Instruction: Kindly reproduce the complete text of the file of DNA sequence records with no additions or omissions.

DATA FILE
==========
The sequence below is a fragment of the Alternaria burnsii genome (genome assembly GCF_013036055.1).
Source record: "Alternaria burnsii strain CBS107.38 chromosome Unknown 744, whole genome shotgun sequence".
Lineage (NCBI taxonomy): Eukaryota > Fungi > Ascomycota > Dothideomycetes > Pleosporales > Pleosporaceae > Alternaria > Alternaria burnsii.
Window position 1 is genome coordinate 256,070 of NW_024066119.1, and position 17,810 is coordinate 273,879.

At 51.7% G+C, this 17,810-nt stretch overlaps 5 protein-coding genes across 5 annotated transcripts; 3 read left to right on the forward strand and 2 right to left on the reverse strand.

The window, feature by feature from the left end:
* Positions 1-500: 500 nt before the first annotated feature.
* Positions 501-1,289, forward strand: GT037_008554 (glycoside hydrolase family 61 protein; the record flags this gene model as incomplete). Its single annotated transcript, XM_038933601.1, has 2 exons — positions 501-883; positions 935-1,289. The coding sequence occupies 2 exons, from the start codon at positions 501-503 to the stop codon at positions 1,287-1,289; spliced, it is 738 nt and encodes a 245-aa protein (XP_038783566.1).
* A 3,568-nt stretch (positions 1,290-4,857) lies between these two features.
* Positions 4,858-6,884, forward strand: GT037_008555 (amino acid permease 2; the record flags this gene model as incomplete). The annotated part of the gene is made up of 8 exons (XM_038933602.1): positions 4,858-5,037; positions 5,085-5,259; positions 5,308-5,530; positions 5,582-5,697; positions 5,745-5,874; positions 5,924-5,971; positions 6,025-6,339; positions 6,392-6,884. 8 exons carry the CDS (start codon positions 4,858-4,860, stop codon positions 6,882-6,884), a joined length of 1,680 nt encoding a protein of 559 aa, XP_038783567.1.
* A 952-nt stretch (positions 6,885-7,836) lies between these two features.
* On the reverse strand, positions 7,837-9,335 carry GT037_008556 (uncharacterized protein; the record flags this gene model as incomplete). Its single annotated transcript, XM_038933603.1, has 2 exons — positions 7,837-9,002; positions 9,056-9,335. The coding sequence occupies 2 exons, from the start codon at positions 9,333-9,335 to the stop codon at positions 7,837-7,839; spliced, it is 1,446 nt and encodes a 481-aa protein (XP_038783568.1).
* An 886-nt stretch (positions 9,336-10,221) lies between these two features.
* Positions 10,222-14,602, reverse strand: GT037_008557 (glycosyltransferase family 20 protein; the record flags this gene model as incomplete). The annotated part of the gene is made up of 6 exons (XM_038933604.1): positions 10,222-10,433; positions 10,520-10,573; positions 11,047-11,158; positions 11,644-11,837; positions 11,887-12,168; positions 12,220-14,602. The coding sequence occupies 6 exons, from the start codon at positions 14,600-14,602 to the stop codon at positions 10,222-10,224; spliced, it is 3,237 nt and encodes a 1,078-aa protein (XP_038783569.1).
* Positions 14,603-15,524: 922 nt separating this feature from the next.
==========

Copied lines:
The sequence below is a fragment of the Alternaria burnsii genome (genome assembly GCF_013036055.1).
Source record: "Alternaria burnsii strain CBS107.38 chromosome Unknown 744, whole genome shotgun sequence".
Lineage (NCBI taxonomy): Eukaryota > Fungi > Ascomycota > Dothideomycetes > Pleosporales > Pleosporaceae > Alternaria > Alternaria burnsii.
Window position 1 is genome coordinate 256,070 of NW_024066119.1, and position 17,810 is coordinate 273,879.

At 51.7% G+C, this 17,810-nt stretch overlaps 5 protein-coding genes across 5 annotated transcripts; 3 read left to right on the forward strand and 2 right to left on the reverse strand.

The window, feature by feature from the left end:
* Positions 1-500: 500 nt before the first annotated feature.
* Positions 501-1,289, forward strand: GT037_008554 (glycoside hydrolase family 61 protein; the record flags this gene model as incomplete). Its single annotated transcript, XM_038933601.1, has 2 exons — positions 501-883; positions 935-1,289. The coding sequence occupies 2 exons, from the start codon at positions 501-503 to the stop codon at positions 1,287-1,289; spliced, it is 738 nt and encodes a 245-aa protein (XP_038783566.1).
* A 3,568-nt stretch (positions 1,290-4,857) lies between these two features.
* Positions 4,858-6,884, forward strand: GT037_008555 (amino acid permease 2; the record flags this gene model as incomplete). The annotated part of the gene is made up of 8 exons (XM_038933602.1): positions 4,858-5,037; positions 5,085-5,259; positions 5,308-5,530; positions 5,582-5,697; positions 5,745-5,874; positions 5,924-5,971; positions 6,025-6,339; positions 6,392-6,884. 8 exons carry the CDS (start codon positions 4,858-4,860, stop codon positions 6,882-6,884), a joined length of 1,680 nt encoding a protein of 559 aa, XP_038783567.1.
* A 952-nt stretch (positions 6,885-7,836) lies between these two features.
* On the reverse strand, positions 7,837-9,335 carry GT037_008556 (uncharacterized protein; the record flags this gene model as incomplete). Its single annotated transcript, XM_038933603.1, has 2 exons — positions 7,837-9,002; positions 9,056-9,335. The coding sequence occupies 2 exons, from the start codon at positions 9,333-9,335 to the stop codon at positions 7,837-7,839; spliced, it is 1,446 nt and encodes a 481-aa protein (XP_038783568.1).
* An 886-nt stretch (positions 9,336-10,221) lies between these two features.
* Positions 10,222-14,602, reverse strand: GT037_008557 (glycosyltransferase family 20 protein; the record flags this gene model as incomplete). The annotated part of the gene is made up of 6 exons (XM_038933604.1): positions 10,222-10,433; positions 10,520-10,573; positions 11,047-11,158; positions 11,644-11,837; positions 11,887-12,168; positions 12,220-14,602. The coding sequence occupies 6 exons, from the start codon at positions 14,600-14,602 to the stop codon at positions 10,222-10,224; spliced, it is 3,237 nt and encodes a 1,078-aa protein (XP_038783569.1).
* Positions 14,603-15,524: 922 nt separating this feature from the next.